K-pop supergroup BTS meet with Biden to discuss anti-Asian hate crimes

South Korean boy band BTS met with President Joe Biden at the White House to discuss hate crimes targeting Asians in the US
South Korean boy band BTS met with President Joe Biden at the White House to discuss hate crimes targeting Asians in the US Copyright AFP
By Theo FarrantAFP
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Hundreds of BTS fans gather outside the White House as the K-pop band met with US President Joe Biden to discuss anti-Asian hate crimes


South Korean K-pop sensation BTS didn't sing a word, but in a White House visit on Tuesday, May 31 to meet with US President Joe Biden, the supergroup's message against anti-Asian racism came loud and clear.

The Korean supergroup, dressed in matching black suits, joined Karine Jean-Pierre the White House Press Secretary at the briefing room podium. 

"We were devastated by the recent surge of hate crimes including hate crimes against Asian-Americans. To put a stop to this and support this cause, we would like to take this opportunity to use our voices once again," said singer Park Ji-min, ahead of a meeting with Biden. 

Another BTS member, Suga, appealed for tolerance, saying, "It's not wrong to be different. I think equality begins when we open up and embrace all of our differences."

BTS' short appearance in the briefing room reportedly garnered more than 300,000 viewers on the White House's YouTube channel. 

Outside the White House, hundreds of eager BTS fans gathered at the gates in the hopes of catching a glimpse of the Korean superstars.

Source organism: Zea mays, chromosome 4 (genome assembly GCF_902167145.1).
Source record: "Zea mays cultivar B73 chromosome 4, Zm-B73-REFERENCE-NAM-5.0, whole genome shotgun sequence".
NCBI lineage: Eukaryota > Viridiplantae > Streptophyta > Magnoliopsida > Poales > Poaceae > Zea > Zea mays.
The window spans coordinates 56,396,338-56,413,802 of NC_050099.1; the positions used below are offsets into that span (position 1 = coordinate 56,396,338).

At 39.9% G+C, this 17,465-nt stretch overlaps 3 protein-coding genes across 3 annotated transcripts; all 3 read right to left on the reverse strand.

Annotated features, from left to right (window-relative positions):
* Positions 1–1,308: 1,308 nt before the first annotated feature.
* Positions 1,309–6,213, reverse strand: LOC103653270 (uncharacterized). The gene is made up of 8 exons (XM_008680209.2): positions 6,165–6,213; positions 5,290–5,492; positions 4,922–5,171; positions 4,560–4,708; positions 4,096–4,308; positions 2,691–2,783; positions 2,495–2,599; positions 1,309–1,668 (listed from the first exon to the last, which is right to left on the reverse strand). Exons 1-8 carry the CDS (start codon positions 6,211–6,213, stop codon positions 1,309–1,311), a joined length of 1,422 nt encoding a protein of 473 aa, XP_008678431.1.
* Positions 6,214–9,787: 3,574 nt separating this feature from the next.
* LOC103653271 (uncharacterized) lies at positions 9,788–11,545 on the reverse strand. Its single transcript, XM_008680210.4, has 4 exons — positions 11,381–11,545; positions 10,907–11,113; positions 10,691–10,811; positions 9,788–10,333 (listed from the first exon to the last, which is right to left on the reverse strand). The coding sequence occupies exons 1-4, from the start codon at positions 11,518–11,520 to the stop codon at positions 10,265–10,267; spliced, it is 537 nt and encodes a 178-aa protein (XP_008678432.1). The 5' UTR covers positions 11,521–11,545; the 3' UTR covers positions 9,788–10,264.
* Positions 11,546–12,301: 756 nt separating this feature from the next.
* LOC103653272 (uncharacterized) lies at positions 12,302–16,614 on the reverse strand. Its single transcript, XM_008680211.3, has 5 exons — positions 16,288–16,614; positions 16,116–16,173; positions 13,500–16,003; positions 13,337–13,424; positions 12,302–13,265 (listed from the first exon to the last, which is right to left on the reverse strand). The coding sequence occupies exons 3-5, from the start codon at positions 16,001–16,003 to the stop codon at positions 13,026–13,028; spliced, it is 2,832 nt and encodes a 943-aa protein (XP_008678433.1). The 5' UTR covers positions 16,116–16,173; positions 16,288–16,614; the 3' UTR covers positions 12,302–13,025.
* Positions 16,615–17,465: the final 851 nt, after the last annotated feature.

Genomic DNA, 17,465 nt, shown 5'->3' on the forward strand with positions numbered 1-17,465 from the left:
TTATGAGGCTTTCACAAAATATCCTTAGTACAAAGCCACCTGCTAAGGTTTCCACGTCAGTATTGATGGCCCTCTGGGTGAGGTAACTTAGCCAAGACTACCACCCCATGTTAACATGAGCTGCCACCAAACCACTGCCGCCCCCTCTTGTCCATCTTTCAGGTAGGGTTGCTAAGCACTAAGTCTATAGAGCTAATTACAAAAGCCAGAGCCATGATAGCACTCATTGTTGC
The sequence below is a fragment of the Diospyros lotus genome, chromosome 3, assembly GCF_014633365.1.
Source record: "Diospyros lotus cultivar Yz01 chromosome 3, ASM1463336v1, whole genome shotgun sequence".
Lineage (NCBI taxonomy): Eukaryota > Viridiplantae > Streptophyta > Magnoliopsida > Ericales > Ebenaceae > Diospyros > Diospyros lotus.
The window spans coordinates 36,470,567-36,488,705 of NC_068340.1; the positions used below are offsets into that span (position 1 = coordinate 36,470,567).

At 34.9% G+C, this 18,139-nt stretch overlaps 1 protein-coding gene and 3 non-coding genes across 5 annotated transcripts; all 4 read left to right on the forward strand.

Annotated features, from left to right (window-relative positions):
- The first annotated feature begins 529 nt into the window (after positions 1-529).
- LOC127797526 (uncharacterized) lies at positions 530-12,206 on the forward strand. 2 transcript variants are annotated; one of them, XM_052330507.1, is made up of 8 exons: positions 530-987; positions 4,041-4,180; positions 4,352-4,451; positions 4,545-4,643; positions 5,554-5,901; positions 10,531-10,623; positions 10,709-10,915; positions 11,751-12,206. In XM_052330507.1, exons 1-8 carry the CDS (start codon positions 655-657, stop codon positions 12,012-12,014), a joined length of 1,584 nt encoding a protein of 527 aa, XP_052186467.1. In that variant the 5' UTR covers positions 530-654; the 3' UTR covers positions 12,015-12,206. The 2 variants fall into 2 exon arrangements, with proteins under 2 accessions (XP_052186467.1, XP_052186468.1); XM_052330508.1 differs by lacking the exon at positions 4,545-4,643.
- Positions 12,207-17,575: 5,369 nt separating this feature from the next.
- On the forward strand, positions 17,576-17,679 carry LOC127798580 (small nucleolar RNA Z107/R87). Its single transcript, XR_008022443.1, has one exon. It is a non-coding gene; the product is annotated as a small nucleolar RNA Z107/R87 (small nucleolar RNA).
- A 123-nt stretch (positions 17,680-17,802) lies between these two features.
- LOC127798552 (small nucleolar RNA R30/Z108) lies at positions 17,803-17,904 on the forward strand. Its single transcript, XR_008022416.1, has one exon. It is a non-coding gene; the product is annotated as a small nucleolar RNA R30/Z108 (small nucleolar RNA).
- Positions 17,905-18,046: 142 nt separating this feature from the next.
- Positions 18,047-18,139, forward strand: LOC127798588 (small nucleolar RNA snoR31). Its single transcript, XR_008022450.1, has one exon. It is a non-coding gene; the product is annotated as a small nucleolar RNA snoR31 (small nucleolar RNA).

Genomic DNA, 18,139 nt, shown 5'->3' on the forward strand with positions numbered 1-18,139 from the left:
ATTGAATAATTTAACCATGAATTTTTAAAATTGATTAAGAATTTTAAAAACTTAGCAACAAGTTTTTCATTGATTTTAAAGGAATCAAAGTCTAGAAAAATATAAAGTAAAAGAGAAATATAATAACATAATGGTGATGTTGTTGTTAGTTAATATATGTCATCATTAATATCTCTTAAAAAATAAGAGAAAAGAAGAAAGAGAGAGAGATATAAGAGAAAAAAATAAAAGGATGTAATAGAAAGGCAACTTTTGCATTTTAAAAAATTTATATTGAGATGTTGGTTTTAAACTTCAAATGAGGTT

Why were BTS invited to meet with President Biden?

BTS appears at the daily press briefing with Press Secretary Karine Jean-Pierre in the White HouseAFP

Biden issued the invitation to "discuss the need to come together in solidarity, Asian inclusion and representation, and addressing anti-Asian hate crimes and discrimination, which have become more prominent issues in recent years," the White House said.

Anti-Asian sentiment and violence in the US have grown considerably in recent years, in a phenomenon many blame on fallout from the COVID-19 pandemic.

Biden's Republican predecessor Donald Trump often called the pandemic, which began with an outbreak in Wuhan, China, as "the China virus". 

According to the Center for the Study of Hate and Extremism, just in 2021, hate crimes against Asians shot up 339 per cent. 

The White House praised BTS as "youth ambassadors who spread a message of hope and positivity across the world."

The band members are credited with generating billions for the South Korean economy, their label enjoyed a surge in profits despite holding fewer concerts during the pandemic.

Video editor • Theo Farrant

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